Linked by Amjith Ramanujam on Sun 21st Sep 2008 06:46 UTC, submitted by Rahul
Linux Greg KH, Linux kernel developer delivered a keynote in the Linux plumbing conference about the health of the ecosystem. His message was essentially that distributions that don't contribute to the ecosystem have to rely on the whims of others which is unhealthy for them. Here is an introduction the development model and some interesting statistics about the Linux kernel code. Update by TH: Rebuttals are appearing all over the web, like this one by Canonical's Matt Zimmerman ("He's refuting a claim which has, quite simply, never been made. [...] When this sort of thing happens on mailing lists, it's called trolling."), or this one by another Canonical employee, Dustin Kirkland.
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RE[7]: Rant disguised as keynote
by KAMiKAZOW on Sun 21st Sep 2008 23:14 UTC in reply to "RE[6]: Rant disguised as keynote"
KAMiKAZOW
Member since:
2005-07-06

I'm sorry, but I fail to find the innovations. Don't compare Ubuntu just to Debian. Debian was never been meant to be easily installable be Joe User. Debian is made for servers and system administrators. Other distros made moves similar to Ubuntu before.

Cannonical wrote a new installer. Wow, basically every distro does that. I remember Caldera Open Desktop (or whatever it was called) from around 1999. Its installer was great. Yeah, the hardware had to be mostly manually configured by that time but it was as easy as it could get; and later it offered the user to play Tetris. That was awesome.
It took other distros years to catch up with its usability.
The problem with Ubuntu's installer is that it's too simple. It doesn't offer a real "advanced" installation routine if the user wants to. The user has to get the Alternate CD that comes with a text mode installation.
Compare that to YaST: Inexperienced users can just click "Next".

I've first seen a live CD installer in BeOS. The same applies for a Windows based installer that installed the OS into a virtual partition (BeOS 5 Personal Edition did that).
OK, that's not Linux and that stuff was not open source, but IIRC Knoppix came before Ubuntu and did that whole live CD installer thing.

Ubuntu replaced a few default applications, eg. ship Firefox by default and not a gazillion apps that all do the same. Ubuntu was hardly the first distro to do that. My example is again Caldera Open Desktop. I got that one from a magazine CD. Unlike "old SuSE" Caldera didn't ship on 5 CDs, but 1. I can't remember which defaults Caldera used (hey, it's been 10 years) but I was a total Linux noob then and I was not confused.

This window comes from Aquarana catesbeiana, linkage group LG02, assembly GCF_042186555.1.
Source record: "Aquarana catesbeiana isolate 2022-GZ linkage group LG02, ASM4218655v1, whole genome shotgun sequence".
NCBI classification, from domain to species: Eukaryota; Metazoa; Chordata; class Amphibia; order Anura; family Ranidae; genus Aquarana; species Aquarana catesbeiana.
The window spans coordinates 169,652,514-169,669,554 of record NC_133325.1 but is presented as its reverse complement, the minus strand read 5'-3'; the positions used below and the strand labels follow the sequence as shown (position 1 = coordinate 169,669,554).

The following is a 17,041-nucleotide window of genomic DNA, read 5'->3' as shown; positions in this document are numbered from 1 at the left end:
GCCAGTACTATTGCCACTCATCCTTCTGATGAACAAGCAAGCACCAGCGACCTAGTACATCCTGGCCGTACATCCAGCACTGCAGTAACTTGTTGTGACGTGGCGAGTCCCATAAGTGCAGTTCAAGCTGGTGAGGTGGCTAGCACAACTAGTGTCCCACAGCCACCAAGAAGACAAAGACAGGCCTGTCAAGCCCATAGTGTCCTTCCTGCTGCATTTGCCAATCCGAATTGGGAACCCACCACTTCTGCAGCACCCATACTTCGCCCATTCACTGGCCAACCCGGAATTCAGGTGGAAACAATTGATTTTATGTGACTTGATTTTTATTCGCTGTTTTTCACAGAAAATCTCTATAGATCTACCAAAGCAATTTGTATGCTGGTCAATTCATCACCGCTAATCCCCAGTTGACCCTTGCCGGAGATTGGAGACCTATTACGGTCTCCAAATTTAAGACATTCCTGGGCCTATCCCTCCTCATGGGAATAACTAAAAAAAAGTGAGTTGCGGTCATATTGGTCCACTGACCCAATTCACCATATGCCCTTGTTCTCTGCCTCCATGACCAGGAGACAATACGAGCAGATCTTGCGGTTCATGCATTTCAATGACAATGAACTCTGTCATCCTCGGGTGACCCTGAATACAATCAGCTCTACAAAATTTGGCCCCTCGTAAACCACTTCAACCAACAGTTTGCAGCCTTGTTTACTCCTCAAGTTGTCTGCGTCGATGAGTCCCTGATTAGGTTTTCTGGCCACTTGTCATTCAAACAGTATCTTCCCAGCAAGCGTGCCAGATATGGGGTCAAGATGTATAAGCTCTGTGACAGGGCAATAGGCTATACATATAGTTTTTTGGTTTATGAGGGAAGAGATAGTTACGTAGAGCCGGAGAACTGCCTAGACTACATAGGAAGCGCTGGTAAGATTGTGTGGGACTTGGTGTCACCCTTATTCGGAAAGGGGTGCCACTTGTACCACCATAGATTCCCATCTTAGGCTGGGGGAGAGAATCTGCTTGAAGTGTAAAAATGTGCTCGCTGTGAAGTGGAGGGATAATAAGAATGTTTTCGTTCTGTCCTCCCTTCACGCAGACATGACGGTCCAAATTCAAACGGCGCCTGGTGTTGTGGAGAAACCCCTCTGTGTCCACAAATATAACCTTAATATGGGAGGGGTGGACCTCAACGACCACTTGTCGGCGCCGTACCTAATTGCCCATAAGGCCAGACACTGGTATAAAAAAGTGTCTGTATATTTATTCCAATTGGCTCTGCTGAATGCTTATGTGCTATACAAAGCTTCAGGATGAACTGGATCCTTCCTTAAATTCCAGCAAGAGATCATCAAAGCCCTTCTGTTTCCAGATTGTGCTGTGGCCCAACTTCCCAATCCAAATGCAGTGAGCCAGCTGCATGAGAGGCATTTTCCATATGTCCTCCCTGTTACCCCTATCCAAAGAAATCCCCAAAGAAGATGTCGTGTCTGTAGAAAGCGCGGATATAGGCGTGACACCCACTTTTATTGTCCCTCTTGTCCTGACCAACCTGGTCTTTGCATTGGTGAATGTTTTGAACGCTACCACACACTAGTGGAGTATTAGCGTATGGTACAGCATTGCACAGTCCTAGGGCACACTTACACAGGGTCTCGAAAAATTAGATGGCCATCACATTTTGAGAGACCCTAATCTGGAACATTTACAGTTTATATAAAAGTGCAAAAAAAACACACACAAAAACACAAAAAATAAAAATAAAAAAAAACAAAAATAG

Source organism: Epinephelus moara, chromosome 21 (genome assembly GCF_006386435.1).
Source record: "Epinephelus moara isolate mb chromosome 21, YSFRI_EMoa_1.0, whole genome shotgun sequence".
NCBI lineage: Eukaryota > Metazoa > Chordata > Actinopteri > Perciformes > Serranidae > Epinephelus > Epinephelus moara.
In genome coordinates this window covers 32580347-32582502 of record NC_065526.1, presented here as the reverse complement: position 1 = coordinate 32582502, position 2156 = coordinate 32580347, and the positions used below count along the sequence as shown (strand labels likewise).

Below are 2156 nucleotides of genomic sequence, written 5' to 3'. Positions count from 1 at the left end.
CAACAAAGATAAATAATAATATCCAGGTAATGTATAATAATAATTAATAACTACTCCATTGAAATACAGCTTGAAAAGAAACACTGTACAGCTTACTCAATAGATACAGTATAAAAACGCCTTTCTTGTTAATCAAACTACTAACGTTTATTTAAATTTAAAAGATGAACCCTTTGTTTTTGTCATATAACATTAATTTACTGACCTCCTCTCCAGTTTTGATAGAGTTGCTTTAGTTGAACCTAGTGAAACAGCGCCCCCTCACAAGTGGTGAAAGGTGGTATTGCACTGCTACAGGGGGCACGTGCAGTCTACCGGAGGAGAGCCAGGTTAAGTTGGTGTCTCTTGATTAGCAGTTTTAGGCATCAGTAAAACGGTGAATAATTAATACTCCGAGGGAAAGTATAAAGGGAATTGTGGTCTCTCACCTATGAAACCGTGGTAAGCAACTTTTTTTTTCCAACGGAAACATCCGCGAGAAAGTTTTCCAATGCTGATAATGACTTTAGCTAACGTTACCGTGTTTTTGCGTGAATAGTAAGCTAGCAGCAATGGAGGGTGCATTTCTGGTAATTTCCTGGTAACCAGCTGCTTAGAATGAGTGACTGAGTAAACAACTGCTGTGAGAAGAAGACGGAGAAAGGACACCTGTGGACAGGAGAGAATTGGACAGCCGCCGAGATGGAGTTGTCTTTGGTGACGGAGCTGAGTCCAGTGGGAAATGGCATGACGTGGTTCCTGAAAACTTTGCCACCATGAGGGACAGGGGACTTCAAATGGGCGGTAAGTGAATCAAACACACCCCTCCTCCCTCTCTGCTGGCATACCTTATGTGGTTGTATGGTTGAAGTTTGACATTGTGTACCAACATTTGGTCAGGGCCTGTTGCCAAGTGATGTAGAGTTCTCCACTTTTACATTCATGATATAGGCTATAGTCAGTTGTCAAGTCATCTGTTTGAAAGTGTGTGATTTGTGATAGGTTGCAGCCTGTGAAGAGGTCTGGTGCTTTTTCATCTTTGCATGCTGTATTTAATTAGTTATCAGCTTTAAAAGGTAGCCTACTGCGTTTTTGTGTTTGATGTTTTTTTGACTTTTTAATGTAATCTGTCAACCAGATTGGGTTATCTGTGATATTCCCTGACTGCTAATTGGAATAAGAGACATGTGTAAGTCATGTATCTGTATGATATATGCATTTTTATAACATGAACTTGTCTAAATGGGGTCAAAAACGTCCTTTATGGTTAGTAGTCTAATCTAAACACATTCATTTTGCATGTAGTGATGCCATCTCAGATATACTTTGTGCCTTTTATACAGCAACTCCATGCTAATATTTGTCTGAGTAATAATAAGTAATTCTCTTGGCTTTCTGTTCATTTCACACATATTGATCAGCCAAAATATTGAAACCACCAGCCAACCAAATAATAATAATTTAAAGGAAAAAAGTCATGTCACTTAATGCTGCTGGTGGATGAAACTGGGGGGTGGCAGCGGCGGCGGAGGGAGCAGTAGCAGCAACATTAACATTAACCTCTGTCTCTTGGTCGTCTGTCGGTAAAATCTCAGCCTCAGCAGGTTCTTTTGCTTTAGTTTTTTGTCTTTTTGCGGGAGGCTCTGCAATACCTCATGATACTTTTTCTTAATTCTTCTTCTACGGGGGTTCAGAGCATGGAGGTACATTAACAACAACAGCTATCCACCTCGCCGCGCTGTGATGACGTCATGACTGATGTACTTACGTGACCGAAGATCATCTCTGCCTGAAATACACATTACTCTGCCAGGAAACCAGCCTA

Most of GNOME's polish comes from Sun Microsystems, not Ubuntu. And KDE... well... not really polished at all: http://www.flickr.com/photos/19616885@N00/2535182834/

Reply Parent Score: 3

irbis Member since:
2005-07-08

I'm sorry, but I fail to find the innovations.

Great new OS innovations or not - but that's neither what this story is really about. It is more about basic level bug fixing and other such code contributions, in what Greg Kroah-Hartman calls the Linux ecosystem, and where he - in between the lines - loudly praises his own employer, Novell as the misunderstood hero of the story, when compared to Canonical.

Edited 2008-09-22 00:04 UTC

Reply Parent Score: 2

KAMiKAZOW Member since:
2005-07-06

It is more about basic level bug fixing and other such code contributions, in what Greg Kroah-Hartman calls the Linux ecosystem, and where he - in between the lines - loudly praises his own employer, Novell as the misunderstood hero of the story, when compared to Canonical.

Cannonical doesn't even do simple bugfixing -- at least not upstream or, to be more precise, only to a very small degree. That's OK. Free Software permits that.
Instead of getting angry, Cannonical employees and Ubuntu fans could just admit that.
Instead they deny the article's numbers.

Reply Parent Score: 3